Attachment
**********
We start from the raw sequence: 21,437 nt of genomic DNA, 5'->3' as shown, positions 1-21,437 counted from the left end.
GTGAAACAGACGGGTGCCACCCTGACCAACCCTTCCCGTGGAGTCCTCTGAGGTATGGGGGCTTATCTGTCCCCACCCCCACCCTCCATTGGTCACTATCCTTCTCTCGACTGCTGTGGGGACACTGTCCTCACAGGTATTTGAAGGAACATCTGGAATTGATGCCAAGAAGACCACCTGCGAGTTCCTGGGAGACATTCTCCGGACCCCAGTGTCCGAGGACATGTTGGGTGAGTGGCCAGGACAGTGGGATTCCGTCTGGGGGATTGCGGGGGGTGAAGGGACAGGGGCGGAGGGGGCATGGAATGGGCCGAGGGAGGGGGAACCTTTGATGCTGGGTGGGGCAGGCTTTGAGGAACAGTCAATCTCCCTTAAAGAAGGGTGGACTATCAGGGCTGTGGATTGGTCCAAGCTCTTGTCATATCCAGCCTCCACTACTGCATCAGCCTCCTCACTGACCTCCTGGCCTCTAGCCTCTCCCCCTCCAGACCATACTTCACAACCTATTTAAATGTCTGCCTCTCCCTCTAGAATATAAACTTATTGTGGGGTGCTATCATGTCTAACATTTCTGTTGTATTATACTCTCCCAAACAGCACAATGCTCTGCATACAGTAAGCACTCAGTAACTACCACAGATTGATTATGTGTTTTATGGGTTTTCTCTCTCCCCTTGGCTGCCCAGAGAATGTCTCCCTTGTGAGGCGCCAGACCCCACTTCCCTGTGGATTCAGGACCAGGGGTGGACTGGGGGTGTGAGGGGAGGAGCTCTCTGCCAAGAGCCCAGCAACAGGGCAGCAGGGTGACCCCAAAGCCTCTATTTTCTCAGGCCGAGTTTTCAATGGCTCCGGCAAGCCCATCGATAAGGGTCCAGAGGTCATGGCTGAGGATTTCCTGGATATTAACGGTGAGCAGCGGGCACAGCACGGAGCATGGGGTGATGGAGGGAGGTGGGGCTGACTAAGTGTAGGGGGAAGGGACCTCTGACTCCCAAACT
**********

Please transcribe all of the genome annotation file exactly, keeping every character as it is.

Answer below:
We start from the raw sequence: 21,437 nt of genomic DNA, 5'->3' as shown, positions 1-21,437 counted from the left end.
GTGAAACAGACGGGTGCCACCCTGACCAACCCTTCCCGTGGAGTCCTCTGAGGTATGGGGGCTTATCTGTCCCCACCCCCACCCTCCATTGGTCACTATCCTTCTCTCGACTGCTGTGGGGACACTGTCCTCACAGGTATTTGAAGGAACATCTGGAATTGATGCCAAGAAGACCACCTGCGAGTTCCTGGGAGACATTCTCCGGACCCCAGTGTCCGAGGACATGTTGGGTGAGTGGCCAGGACAGTGGGATTCCGTCTGGGGGATTGCGGGGGGTGAAGGGACAGGGGCGGAGGGGGCATGGAATGGGCCGAGGGAGGGGGAACCTTTGATGCTGGGTGGGGCAGGCTTTGAGGAACAGTCAATCTCCCTTAAAGAAGGGTGGACTATCAGGGCTGTGGATTGGTCCAAGCTCTTGTCATATCCAGCCTCCACTACTGCATCAGCCTCCTCACTGACCTCCTGGCCTCTAGCCTCTCCCCCTCCAGACCATACTTCACAACCTATTTAAATGTCTGCCTCTCCCTCTAGAATATAAACTTATTGTGGGGTGCTATCATGTCTAACATTTCTGTTGTATTATACTCTCCCAAACAGCACAATGCTCTGCATACAGTAAGCACTCAGTAACTACCACAGATTGATTATGTGTTTTATGGGTTTTCTCTCTCCCCTTGGCTGCCCAGAGAATGTCTCCCTTGTGAGGCGCCAGACCCCACTTCCCTGTGGATTCAGGACCAGGGGTGGACTGGGGGTGTGAGGGGAGGAGCTCTCTGCCAAGAGCCCAGCAACAGGGCAGCAGGGTGACCCCAAAGCCTCTATTTTCTCAGGCCGAGTTTTCAATGGCTCCGGCAAGCCCATCGATAAGGGTCCAGAGGTCATGGCTGAGGATTTCCTGGATATTAACGGTGAGCAGCGGGCACAGCACGGAGCATGGGGTGATGGAGGGAGGTGGGGCTGACTAAGTGTAGGGGGAAGGGACCTCTGACTCCCAAACT